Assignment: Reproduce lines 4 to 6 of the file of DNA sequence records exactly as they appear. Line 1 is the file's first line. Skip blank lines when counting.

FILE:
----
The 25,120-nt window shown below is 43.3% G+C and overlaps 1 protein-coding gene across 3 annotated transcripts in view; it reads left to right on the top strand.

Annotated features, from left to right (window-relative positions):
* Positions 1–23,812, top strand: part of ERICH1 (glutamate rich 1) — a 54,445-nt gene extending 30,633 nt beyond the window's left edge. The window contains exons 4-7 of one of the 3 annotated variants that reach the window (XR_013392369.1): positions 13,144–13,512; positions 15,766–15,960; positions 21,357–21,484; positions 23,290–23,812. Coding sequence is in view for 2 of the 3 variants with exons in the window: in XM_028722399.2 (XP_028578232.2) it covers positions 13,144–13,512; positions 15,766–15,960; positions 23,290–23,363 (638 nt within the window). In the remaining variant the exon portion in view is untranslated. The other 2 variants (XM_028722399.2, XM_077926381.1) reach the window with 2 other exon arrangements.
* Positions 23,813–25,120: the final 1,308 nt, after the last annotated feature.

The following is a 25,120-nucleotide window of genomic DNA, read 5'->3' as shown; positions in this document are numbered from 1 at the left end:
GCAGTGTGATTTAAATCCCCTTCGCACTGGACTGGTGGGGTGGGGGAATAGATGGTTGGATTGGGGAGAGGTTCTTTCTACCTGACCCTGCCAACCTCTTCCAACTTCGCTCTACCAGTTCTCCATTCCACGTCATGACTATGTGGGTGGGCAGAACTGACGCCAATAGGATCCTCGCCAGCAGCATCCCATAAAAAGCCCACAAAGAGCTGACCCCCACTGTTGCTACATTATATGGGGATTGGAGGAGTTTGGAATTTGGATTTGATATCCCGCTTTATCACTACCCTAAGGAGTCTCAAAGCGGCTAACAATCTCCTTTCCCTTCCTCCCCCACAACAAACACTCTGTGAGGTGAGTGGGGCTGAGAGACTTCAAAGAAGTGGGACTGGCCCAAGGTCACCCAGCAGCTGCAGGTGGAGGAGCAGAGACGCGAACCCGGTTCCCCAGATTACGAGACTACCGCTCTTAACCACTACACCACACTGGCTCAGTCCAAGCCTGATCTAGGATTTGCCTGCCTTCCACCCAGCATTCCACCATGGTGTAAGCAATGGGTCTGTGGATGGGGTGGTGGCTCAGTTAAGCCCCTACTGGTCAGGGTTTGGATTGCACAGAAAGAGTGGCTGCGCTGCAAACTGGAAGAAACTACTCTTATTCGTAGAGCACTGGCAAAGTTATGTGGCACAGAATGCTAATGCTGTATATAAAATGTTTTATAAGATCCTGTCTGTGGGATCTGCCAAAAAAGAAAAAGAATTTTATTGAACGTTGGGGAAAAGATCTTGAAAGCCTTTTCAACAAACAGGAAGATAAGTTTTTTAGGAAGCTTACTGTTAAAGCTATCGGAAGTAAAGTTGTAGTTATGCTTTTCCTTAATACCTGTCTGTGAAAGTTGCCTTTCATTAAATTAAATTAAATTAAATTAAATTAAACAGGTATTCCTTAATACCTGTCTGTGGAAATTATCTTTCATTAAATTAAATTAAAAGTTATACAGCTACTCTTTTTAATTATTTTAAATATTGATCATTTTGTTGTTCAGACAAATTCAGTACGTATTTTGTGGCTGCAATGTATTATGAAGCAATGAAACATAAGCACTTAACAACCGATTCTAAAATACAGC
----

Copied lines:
* Positions 23,813–25,120: the final 1,308 nt, after the last annotated feature.

The following is a 25,120-nucleotide window of genomic DNA, read 5'->3' as shown; positions in this document are numbered from 1 at the left end:
GCAGTGTGATTTAAATCCCCTTCGCACTGGACTGGTGGGGTGGGGGAATAGATGGTTGGATTGGGGAGAGGTTCTTTCTACCTGACCCTGCCAACCTCTTCCAACTTCGCTCTACCAGTTCTCCATTCCACGTCATGACTATGTGGGTGGGCAGAACTGACGCCAATAGGATCCTCGCCAGCAGCATCCCATAAAAAGCCCACAAAGAGCTGACCCCCACTGTTGCTACATTATATGGGGATTGGAGGAGTTTGGAATTTGGATTTGATATCCCGCTTTATCACTACCCTAAGGAGTCTCAAAGCGGCTAACAATCTCCTTTCCCTTCCTCCCCCACAACAAACACTCTGTGAGGTGAGTGGGGCTGAGAGACTTCAAAGAAGTGGGACTGGCCCAAGGTCACCCAGCAGCTGCAGGTGGAGGAGCAGAGACGCGAACCCGGTTCCCCAGATTACGAGACTACCGCTCTTAACCACTACACCACACTGGCTCAGTCCAAGCCTGATCTAGGATTTGCCTGCCTTCCACCCAGCATTCCACCATGGTGTAAGCAATGGGTCTGTGGATGGGGTGGTGGCTCAGTTAAGCCCCTACTGGTCAGGGTTTGGATTGCACAGAAAGAGTGGCTGCGCTGCAAACTGGAAGAAACTACTCTTATTCGTAGAGCACTGGCAAAGTTATGTGGCACAGAATGCTAATGCTGTATATAAAATGTTTTATAAGATCCTGTCTGTGGGATCTGCCAAAAAAGAAAAAGAATTTTATTGAACGTTGGGGAAAAGATCTTGAAAGCCTTTTCAACAAACAGGAAGATAAGTTTTTTAGGAAGCTTACTGTTAAAGCTATCGGAAGTAAAGTTGTAGTTATGCTTTTCCTTAATACCTGTCTGTGAAAGTTGCCTTTCATTAAATTAAATTAAATTAAATTAAATTAAACAGGTATTCCTTAATACCTGTCTGTGGAAATTATCTTTCATTAAATTAAATTAAAAGTTATACAGCTACTCTTTTTAATTATTTTAAATATTGATCATTTTGTTGTTCAGACAAATTCAGTACGTATTTTGTGGCTGCAATGTATTATGAAGCAATGAAACATAAGCACTTAACAACCGATTCTAAAATACAGC